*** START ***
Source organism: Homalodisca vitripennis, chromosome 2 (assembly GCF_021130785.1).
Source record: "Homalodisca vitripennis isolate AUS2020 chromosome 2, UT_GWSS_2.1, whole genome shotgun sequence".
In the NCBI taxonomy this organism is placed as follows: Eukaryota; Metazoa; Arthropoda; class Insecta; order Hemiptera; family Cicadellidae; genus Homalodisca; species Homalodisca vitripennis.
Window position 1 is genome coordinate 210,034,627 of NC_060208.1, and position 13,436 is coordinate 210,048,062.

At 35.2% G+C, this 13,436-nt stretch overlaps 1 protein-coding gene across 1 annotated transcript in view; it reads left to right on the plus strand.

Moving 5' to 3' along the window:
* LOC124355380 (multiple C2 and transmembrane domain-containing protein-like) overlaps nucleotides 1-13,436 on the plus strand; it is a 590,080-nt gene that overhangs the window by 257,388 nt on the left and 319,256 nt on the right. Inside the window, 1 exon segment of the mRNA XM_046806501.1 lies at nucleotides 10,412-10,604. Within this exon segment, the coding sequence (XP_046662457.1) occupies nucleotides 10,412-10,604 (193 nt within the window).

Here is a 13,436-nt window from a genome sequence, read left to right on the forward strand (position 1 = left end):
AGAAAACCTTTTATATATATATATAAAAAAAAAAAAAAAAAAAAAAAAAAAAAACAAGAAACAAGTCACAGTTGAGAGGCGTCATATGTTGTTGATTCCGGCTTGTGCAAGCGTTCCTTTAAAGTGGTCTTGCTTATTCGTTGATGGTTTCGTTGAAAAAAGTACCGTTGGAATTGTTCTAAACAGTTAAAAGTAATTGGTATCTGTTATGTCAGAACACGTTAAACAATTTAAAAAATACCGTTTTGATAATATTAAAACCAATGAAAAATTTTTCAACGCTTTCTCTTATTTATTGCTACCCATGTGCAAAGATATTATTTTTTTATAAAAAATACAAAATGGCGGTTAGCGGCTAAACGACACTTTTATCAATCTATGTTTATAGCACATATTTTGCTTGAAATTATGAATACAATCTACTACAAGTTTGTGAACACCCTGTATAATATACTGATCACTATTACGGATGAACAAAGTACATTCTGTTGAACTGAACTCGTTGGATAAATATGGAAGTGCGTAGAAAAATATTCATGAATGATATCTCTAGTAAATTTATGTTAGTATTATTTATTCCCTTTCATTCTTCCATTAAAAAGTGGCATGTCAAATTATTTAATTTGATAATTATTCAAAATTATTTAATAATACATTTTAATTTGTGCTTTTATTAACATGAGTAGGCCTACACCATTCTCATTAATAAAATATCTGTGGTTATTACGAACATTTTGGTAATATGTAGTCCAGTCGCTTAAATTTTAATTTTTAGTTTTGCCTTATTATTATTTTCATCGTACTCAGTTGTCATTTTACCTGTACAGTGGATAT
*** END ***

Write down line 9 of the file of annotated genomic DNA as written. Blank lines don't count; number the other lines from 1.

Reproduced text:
AGAAAACCTTTTATATATATATATAAAAAAAAAAAAAAAAAAAAAAAAAAAAAACAAGAAACAAGTCACAGTTGAGAGGCGTCATATGTTGTTGATTCCGGCTTGTGCAAGCGTTCCTTTAAAGTGGTCTTGCTTATTCGTTGATGGTTTCGTTGAAAAAAGTACCGTTGGAATTGTTCTAAACAGTTAAAAGTAATTGGTATCTGTTATGTCAGAACACGTTAAACAATTTAAAAAATACCGTTTTGATAATATTAAAACCAATGAAAAATTTTTCAACGCTTTCTCTTATTTATTGCTACCCATGTGCAAAGATATTATTTTTTTATAAAAAATACAAAATGGCGGTTAGCGGCTAAACGACACTTTTATCAATCTATGTTTATAGCACATATTTTGCTTGAAATTATGAATACAATCTACTACAAGTTTGTGAACACCCTGTATAATATACTGATCACTATTACGGATGAACAAAGTACATTCTGTTGAACTGAACTCGTTGGATAAATATGGAAGTGCGTAGAAAAATATTCATGAATGATATCTCTAGTAAATTTATGTTAGTATTATTTATTCCCTTTCATTCTTCCATTAAAAAGTGGCATGTCAAATTATTTAATTTGATAATTATTCAAAATTATTTAATAATACATTTTAATTTGTGCTTTTATTAACATGAGTAGGCCTACACCATTCTCATTAATAAAATATCTGTGGTTATTACGAACATTTTGGTAATATGTAGTCCAGTCGCTTAAATTTTAATTTTTAGTTTTGCCTTATTATTATTTTCATCGTACTCAGTTGTCATTTTACCTGTACAGTGGATAT